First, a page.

**Eddie Shore – Extending the HP-12C: Programming for Scientific Applications**

This is my
first time I talked at an HHC conference, where I covered how we can use the
programming features of the HP-12C to take it beyond financial applications and
to save as much space as possible. I
covered how to type π, absolute value, the modulus function, finding the number
of digits in an integer, how to simulate subroutines, and other topics.

Download the
Presentation: https://drive.google.com/file/d/0B7R8x9Yi26yGZFJfSzhodjg2VmM/view?usp=sharing

Documentation:

Another check
mark off of my bucket list.

**Don Shepherd – Do Not Fold, Spindle, or Mutilate**

Punch Cards |

Punch cards had
a long history, the first design in 1725, with automated processing available
in the late 1800’s. At first, punch cards
stored vital data and statistics, until around the 1950s where punch cards
became command programming statements.

Although punch
cards came in various shapes and sizes, the typical punch card had eight rows
of the digits 0 through 9, with space on top.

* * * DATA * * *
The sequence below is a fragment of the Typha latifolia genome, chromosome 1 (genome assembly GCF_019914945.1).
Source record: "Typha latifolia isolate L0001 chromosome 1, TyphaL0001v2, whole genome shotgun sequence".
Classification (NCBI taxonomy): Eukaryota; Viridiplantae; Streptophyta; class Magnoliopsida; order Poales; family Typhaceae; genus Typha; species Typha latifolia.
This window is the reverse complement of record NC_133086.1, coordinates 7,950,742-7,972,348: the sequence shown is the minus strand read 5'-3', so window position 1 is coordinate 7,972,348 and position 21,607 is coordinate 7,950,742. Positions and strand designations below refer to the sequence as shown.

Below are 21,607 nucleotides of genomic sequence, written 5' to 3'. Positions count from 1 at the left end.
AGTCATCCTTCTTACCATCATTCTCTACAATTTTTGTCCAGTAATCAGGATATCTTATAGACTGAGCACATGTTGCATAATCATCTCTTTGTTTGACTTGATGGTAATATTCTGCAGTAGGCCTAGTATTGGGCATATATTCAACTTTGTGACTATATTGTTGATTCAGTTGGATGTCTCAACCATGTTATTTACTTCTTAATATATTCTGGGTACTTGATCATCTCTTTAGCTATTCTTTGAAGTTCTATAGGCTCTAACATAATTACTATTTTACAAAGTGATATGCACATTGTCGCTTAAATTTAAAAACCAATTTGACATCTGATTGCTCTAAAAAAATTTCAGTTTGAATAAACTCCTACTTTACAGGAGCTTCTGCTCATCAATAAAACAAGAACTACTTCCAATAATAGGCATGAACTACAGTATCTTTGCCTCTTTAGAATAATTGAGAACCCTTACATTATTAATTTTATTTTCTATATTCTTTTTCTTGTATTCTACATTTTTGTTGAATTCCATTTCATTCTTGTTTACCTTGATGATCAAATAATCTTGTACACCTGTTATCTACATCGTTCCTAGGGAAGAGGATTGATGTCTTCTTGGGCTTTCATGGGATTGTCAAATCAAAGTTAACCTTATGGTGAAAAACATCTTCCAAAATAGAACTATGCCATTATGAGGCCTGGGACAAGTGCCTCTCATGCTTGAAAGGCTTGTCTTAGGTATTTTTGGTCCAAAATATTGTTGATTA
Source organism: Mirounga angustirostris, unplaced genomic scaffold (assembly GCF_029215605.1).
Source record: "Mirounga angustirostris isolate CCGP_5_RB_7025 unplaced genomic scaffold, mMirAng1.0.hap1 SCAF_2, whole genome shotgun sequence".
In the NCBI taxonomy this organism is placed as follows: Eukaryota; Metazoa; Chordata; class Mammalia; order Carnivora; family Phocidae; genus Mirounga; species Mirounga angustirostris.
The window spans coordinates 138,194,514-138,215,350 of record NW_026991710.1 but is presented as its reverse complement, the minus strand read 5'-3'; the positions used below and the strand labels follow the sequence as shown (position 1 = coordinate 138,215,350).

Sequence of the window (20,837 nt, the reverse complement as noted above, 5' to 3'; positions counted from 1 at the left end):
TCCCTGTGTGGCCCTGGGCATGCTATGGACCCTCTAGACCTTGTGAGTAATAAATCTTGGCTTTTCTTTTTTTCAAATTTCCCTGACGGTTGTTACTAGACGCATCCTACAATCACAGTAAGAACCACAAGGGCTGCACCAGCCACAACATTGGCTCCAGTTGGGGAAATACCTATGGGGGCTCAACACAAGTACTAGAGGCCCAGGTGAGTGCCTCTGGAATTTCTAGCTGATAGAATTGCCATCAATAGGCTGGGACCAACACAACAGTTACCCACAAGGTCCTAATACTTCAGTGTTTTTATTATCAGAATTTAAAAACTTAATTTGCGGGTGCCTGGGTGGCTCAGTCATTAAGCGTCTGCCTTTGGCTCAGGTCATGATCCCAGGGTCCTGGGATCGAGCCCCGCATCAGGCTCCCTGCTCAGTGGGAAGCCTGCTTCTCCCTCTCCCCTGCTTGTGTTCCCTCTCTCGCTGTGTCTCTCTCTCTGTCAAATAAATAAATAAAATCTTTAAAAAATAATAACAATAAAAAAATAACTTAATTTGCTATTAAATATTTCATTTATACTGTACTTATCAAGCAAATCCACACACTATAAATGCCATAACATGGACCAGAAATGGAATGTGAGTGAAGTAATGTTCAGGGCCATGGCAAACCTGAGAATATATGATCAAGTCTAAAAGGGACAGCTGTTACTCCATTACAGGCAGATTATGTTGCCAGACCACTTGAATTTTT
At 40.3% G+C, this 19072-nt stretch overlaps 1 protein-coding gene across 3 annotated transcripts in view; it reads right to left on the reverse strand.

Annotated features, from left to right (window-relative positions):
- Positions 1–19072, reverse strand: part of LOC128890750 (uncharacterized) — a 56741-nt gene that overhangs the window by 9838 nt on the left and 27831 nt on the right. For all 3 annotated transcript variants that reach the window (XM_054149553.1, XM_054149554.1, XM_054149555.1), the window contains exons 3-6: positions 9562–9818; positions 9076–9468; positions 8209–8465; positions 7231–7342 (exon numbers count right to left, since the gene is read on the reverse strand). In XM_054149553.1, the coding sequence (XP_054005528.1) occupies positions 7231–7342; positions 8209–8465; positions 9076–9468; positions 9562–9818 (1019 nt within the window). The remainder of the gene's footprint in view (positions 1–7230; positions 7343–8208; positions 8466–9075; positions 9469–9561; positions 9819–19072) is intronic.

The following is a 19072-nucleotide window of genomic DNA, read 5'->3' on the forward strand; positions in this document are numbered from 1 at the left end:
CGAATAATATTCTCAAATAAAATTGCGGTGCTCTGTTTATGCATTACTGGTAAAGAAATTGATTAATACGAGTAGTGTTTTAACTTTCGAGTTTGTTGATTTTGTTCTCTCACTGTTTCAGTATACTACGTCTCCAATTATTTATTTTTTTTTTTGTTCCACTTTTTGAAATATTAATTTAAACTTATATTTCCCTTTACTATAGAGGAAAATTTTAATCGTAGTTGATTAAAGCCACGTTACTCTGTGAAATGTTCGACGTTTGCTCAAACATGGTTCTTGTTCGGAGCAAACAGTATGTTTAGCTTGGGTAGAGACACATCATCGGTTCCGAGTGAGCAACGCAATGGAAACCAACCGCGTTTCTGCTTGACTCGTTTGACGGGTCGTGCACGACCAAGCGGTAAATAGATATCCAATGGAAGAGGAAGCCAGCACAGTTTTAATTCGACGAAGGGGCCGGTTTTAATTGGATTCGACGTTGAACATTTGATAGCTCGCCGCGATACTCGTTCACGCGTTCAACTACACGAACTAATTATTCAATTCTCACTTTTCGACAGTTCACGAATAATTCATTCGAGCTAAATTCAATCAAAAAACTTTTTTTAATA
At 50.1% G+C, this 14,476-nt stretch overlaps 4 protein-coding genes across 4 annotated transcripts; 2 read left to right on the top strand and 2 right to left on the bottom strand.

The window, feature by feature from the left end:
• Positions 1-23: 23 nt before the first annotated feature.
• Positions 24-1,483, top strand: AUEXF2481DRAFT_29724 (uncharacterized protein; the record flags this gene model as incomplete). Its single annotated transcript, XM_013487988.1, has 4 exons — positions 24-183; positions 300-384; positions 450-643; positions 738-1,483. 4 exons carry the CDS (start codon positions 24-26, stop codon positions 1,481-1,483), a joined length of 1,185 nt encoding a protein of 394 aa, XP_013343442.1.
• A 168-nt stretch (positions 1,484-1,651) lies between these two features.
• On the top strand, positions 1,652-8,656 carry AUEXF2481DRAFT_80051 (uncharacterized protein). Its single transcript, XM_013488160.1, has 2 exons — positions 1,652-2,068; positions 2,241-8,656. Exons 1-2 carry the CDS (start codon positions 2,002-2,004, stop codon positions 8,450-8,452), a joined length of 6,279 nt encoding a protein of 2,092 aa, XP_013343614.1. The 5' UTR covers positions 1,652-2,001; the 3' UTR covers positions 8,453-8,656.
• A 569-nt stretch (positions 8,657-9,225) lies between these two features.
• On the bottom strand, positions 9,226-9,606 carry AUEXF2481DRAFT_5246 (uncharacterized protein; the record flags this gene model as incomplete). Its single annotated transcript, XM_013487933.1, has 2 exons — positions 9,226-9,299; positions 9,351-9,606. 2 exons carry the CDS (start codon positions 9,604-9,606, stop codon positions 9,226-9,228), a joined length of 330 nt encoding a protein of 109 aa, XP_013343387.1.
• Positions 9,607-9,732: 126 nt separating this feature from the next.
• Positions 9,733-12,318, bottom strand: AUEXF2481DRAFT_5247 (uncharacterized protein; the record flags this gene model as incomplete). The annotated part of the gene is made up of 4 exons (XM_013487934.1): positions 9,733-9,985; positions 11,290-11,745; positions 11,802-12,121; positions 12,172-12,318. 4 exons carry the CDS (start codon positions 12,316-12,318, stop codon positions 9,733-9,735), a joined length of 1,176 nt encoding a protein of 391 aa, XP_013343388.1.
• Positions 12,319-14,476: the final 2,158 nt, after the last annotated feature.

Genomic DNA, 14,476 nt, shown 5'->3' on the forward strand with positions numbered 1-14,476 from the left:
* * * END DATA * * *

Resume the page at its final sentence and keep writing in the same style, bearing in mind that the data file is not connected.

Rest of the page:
The space on top held punches that dictate which characters were used,
first the alphabet (A-Z), then numbers (0-9), finally assorted characters (. ,
$).

To run a
program or store information, a lot of cards were used.

A particular
card was the Wang Calculator card, where each punch card had seventy nine rows
of numbers in Octal base (0, 1, 2, 4, 10 (8 in decimal), 20 (16 in decimal),
and 40 (32 in decimal)).

A particularly
neat way to punch cards was to use the IBM Port-A-Punch. The stylus was used to punch holes in the
cards without mess.

I didn't know that HP Manuals from the 1970s were pretty small and handheld. Here is two of them for the HP 33E and early financial calculators. |

Goodies: Radio Shack EC-4000 (TI-57), TI-35 Plus, Sharp EL-506G. This conference always have excellent door prizes. |

Can’t wait for
HHC 2018!

Eddie

This blog is
property of Edward Shore, 2017.

Thank you for posting your review of the HHC2017.

ReplyDeleteIf I may, I'm stumped on the apparent lack of news in the "Museum of HPC/HHC2017" concerning the recent DM42 calculator development from the SwissMicros.

I was expecting to see the new DM42 being fully covered at the HHC2017, but apparently, for one reason or another, none of their beta testers or developers have joined the conference.

On top of this, Tim's announcement for a HP42S project in the HHC2017 portal with the corresponding NDA, leaves all of us mortals in doubt on what is coming next.

Great times will come, I hope!

Cheers,

Jose